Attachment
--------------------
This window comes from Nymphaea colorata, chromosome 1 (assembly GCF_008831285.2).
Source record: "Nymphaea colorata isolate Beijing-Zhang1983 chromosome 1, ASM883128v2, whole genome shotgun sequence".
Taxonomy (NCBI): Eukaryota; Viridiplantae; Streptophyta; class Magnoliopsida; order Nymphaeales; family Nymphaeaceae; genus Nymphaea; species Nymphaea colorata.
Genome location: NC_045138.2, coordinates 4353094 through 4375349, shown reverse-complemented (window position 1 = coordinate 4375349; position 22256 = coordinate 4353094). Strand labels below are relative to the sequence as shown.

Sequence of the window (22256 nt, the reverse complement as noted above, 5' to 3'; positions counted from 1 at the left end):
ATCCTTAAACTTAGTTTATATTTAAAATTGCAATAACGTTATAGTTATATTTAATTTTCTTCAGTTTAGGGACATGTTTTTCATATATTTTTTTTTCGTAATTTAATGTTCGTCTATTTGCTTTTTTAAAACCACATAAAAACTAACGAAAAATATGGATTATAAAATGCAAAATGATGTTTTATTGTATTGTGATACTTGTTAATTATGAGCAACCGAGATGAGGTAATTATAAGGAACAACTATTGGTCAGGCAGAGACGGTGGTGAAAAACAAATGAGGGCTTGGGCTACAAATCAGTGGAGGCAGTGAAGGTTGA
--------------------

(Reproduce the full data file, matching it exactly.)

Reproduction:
This window comes from Nymphaea colorata, chromosome 1 (assembly GCF_008831285.2).
Source record: "Nymphaea colorata isolate Beijing-Zhang1983 chromosome 1, ASM883128v2, whole genome shotgun sequence".
Taxonomy (NCBI): Eukaryota; Viridiplantae; Streptophyta; class Magnoliopsida; order Nymphaeales; family Nymphaeaceae; genus Nymphaea; species Nymphaea colorata.
Genome location: NC_045138.2, coordinates 4353094 through 4375349, shown reverse-complemented (window position 1 = coordinate 4375349; position 22256 = coordinate 4353094). Strand labels below are relative to the sequence as shown.

Sequence of the window (22256 nt, the reverse complement as noted above, 5' to 3'; positions counted from 1 at the left end):
ATCCTTAAACTTAGTTTATATTTAAAATTGCAATAACGTTATAGTTATATTTAATTTTCTTCAGTTTAGGGACATGTTTTTCATATATTTTTTTTTCGTAATTTAATGTTCGTCTATTTGCTTTTTTAAAACCACATAAAAACTAACGAAAAATATGGATTATAAAATGCAAAATGATGTTTTATTGTATTGTGATACTTGTTAATTATGAGCAACCGAGATGAGGTAATTATAAGGAACAACTATTGGTCAGGCAGAGACGGTGGTGAAAAACAAATGAGGGCTTGGGCTACAAATCAGTGGAGGCAGTGAAGGTTGA